Referring to FIGS. 1, 1A and 2, according to the method of the present invention, a wafer substrate 18 is provided having a dielectric layer 26 deposited thereon; multiple trenches 27 etched in the dielectric layer 26; and a metal seed layer 19, such as copper, deposited on the sidewalls and bottom of each trench 27, as shown in FIG. 1A. An electrochemical plating process, which will be hereinafter described, is used to electroplate a copper or other metal layer 28 onto the seed layer 19 to form metal lines 30 in the respective trenches 27. An electroplating process carried out according to the present invention to form the metal layer 28 results in formation of an overburden hump 32 having a hump height 33 which is substantially less than the hump height 35 of an overburden hump 34 that is formed as a result of a conventional electrochemical plating bath and method.

As shown in step S1 of FIG. 2, after the trenches 27 are etched in the dielectric layer 26, the metal seed layer 19 is deposited on the sidewalls and bottom of the trenches 27. The seed layer 19 may be formed using conventional chemical vapor deposition (CVD) or physical vapor deposition (PVD) techniques, according to the knowledge of those skilled in the art. The seed layer 19 has a thickness of typically about 50-1500 angstroms.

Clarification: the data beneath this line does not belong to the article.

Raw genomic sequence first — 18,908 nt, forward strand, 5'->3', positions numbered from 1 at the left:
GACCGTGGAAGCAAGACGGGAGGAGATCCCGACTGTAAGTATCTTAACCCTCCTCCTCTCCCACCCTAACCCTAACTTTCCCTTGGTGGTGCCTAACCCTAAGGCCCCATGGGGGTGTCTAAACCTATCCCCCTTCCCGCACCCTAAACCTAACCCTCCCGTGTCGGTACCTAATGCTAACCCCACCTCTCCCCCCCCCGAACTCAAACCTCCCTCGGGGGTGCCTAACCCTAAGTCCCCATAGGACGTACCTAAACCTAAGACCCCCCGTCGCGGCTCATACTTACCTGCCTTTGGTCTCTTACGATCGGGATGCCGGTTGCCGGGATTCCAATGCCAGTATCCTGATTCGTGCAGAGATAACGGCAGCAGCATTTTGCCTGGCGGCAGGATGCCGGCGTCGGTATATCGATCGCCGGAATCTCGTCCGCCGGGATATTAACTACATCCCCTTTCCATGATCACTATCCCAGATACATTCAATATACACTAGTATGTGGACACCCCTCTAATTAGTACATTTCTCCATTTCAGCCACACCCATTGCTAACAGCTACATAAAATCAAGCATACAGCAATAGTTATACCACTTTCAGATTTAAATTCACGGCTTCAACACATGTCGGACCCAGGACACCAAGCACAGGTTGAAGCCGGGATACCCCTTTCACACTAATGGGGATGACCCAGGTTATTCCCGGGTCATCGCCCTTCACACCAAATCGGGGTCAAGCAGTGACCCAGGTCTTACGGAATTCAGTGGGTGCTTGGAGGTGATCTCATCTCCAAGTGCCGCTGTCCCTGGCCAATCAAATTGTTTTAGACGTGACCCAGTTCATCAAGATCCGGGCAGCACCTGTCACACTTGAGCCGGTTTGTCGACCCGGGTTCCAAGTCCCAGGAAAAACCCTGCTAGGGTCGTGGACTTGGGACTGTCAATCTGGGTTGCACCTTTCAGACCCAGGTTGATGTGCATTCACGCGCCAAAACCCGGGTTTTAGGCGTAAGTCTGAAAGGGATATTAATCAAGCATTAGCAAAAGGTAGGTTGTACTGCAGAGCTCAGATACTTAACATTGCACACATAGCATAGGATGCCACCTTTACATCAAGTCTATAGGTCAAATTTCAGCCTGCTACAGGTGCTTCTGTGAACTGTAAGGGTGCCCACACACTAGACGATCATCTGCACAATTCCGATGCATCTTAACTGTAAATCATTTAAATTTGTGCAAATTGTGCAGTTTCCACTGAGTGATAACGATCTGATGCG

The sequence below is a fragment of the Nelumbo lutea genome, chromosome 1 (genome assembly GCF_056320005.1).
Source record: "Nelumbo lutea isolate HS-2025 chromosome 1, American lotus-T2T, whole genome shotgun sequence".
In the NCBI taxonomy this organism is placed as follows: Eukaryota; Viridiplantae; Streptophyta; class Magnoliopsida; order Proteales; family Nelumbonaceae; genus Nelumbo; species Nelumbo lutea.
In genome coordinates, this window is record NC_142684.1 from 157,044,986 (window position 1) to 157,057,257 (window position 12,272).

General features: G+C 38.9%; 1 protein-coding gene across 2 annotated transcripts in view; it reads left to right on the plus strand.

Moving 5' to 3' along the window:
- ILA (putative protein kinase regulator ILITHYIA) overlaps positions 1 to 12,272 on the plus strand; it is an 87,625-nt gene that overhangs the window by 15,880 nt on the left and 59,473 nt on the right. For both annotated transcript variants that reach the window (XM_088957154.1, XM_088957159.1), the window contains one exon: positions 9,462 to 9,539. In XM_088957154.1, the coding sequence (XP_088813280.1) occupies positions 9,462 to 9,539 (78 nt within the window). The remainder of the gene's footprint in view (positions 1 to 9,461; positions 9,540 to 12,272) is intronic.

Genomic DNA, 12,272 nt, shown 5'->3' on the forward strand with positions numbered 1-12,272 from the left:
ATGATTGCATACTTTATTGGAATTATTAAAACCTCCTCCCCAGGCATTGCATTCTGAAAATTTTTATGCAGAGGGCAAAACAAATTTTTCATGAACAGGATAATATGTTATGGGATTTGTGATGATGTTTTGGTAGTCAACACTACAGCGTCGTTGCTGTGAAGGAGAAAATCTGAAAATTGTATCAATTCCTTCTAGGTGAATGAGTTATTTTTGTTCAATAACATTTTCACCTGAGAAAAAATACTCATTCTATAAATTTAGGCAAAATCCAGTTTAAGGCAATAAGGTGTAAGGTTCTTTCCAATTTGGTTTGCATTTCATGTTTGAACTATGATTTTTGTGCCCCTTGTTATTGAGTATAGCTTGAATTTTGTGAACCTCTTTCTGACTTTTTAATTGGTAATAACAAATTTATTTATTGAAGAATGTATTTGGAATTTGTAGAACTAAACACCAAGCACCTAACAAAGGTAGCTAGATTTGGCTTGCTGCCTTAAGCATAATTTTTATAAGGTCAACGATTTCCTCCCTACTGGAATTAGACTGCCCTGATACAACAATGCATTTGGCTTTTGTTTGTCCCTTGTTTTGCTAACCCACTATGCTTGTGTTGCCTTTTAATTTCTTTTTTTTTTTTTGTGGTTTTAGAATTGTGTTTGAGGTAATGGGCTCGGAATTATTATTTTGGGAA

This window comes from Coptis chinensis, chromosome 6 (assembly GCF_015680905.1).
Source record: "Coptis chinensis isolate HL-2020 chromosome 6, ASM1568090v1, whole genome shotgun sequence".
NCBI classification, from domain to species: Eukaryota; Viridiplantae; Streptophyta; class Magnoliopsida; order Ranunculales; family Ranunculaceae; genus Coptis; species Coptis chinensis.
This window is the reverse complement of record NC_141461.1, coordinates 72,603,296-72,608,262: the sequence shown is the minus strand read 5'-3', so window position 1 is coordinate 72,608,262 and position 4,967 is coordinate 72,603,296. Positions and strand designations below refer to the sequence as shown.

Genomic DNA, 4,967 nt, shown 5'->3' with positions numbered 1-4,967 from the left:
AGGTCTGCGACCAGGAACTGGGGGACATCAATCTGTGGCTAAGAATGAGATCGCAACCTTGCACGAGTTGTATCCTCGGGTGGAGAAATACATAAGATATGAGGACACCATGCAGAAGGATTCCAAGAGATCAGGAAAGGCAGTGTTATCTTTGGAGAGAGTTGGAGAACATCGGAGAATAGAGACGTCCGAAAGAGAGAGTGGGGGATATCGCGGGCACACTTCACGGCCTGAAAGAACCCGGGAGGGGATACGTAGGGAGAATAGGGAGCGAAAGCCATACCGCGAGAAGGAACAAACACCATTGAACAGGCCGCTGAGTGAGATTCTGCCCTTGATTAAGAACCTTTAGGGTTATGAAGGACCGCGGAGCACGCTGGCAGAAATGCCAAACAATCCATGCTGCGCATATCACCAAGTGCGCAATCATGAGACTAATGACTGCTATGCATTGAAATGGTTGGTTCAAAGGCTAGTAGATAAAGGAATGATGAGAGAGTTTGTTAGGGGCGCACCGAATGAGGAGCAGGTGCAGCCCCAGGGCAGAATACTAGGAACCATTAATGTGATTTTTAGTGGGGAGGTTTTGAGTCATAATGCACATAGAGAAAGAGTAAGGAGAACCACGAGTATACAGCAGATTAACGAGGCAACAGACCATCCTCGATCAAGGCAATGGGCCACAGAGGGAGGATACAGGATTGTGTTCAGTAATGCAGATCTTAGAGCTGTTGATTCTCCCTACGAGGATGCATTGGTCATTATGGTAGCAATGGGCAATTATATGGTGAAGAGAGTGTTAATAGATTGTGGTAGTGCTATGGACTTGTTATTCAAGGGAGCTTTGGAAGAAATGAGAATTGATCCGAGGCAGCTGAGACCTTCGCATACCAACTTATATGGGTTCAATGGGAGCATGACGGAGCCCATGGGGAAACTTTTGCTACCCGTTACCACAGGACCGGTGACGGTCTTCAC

As indicated in step S2 of FIG. 2, the electrochemical plating (ECP) electrolyte bath solution 20 is prepared in the bath container 14. The electroplating bath solution 20 typically includes an accelerator additive having a concentration of from typically about 8 ppm to about 40 ppm, as heretofore noted. Next, as indicated in step S3 and shown in FIG. 1, cationic charged polymer additives 25 of the present invention are added to and throughly mixed with the electroplating bath solution 20 to achieve a polymer additive concentration of from typically about 5 ppm to about 100 ppm. The anode 16 and wafer/substrate 18 are then immersed in the bath solution 20 and connected to the adjustable current source 12 typically through wiring 38.

As indicated in step S4 of FIG. 2, the cathode/substrate 18 is immersed in the bath solution 20. Accordingly, the seed layer 19 on the substrate 18 contacts the bath solution 20. Due to mass transfer of the polymer additive 25 in the electrolyte bath solution 20, substantially the entire surface of the seed layer 19 is contacted by the polymer additive 25.